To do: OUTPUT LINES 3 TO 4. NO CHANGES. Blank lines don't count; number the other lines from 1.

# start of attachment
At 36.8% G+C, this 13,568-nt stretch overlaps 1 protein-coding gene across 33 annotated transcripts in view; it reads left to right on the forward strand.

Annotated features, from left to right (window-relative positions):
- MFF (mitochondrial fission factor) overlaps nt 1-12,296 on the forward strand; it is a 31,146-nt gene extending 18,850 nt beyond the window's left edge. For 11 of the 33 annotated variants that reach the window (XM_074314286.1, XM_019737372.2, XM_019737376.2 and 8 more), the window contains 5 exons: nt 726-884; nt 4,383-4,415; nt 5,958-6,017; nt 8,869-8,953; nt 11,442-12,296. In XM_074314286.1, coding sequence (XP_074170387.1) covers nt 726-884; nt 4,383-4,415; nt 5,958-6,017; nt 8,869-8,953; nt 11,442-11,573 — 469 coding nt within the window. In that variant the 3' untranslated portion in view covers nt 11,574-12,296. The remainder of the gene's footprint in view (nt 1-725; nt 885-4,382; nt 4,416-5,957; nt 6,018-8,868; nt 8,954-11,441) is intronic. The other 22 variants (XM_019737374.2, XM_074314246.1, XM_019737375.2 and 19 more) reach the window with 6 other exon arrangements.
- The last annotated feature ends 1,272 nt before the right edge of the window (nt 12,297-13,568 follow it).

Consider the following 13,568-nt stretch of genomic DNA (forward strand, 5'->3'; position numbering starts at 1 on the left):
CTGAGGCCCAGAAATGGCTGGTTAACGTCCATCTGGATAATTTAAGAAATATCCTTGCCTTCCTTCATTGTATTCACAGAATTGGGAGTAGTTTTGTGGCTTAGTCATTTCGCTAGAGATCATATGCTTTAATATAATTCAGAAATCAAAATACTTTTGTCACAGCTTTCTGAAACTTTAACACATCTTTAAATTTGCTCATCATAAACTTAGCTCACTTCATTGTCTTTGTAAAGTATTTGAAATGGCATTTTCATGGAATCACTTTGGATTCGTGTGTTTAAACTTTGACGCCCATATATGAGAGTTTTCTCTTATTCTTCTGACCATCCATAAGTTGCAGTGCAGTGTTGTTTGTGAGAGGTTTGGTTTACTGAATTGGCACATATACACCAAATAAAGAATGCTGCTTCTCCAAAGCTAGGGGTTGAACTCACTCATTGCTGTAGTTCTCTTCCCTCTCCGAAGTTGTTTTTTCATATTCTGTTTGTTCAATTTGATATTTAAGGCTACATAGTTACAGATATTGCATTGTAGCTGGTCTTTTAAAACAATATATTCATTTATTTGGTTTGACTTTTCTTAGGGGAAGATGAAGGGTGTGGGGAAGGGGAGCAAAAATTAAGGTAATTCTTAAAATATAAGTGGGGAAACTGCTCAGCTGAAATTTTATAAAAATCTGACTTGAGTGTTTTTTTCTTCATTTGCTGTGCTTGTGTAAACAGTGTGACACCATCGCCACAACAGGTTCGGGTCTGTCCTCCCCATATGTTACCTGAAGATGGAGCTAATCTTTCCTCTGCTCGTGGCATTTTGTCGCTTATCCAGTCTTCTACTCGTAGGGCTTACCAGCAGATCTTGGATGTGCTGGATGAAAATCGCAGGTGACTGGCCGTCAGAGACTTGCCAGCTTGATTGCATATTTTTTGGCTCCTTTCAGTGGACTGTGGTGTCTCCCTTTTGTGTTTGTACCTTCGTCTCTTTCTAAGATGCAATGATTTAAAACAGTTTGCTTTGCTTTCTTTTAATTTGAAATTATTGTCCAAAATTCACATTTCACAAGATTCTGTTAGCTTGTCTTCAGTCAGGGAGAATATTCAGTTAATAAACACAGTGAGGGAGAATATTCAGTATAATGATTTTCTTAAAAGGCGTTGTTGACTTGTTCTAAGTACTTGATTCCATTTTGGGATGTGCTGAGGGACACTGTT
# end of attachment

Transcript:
- MFF (mitochondrial fission factor) overlaps nt 1-12,296 on the forward strand; it is a 31,146-nt gene extending 18,850 nt beyond the window's left edge. For 11 of the 33 annotated variants that reach the window (XM_074314286.1, XM_019737372.2, XM_019737376.2 and 8 more), the window contains 5 exons: nt 726-884; nt 4,383-4,415; nt 5,958-6,017; nt 8,869-8,953; nt 11,442-12,296. In XM_074314286.1, coding sequence (XP_074170387.1) covers nt 726-884; nt 4,383-4,415; nt 5,958-6,017; nt 8,869-8,953; nt 11,442-11,573 — 469 coding nt within the window. In that variant the 3' untranslated portion in view covers nt 11,574-12,296. The remainder of the gene's footprint in view (nt 1-725; nt 885-4,382; nt 4,416-5,957; nt 6,018-8,868; nt 8,954-11,441) is intronic. The other 22 variants (XM_019737374.2, XM_074314246.1, XM_019737375.2 and 19 more) reach the window with 6 other exon arrangements.
- The last annotated feature ends 1,272 nt before the right edge of the window (nt 12,297-13,568 follow it).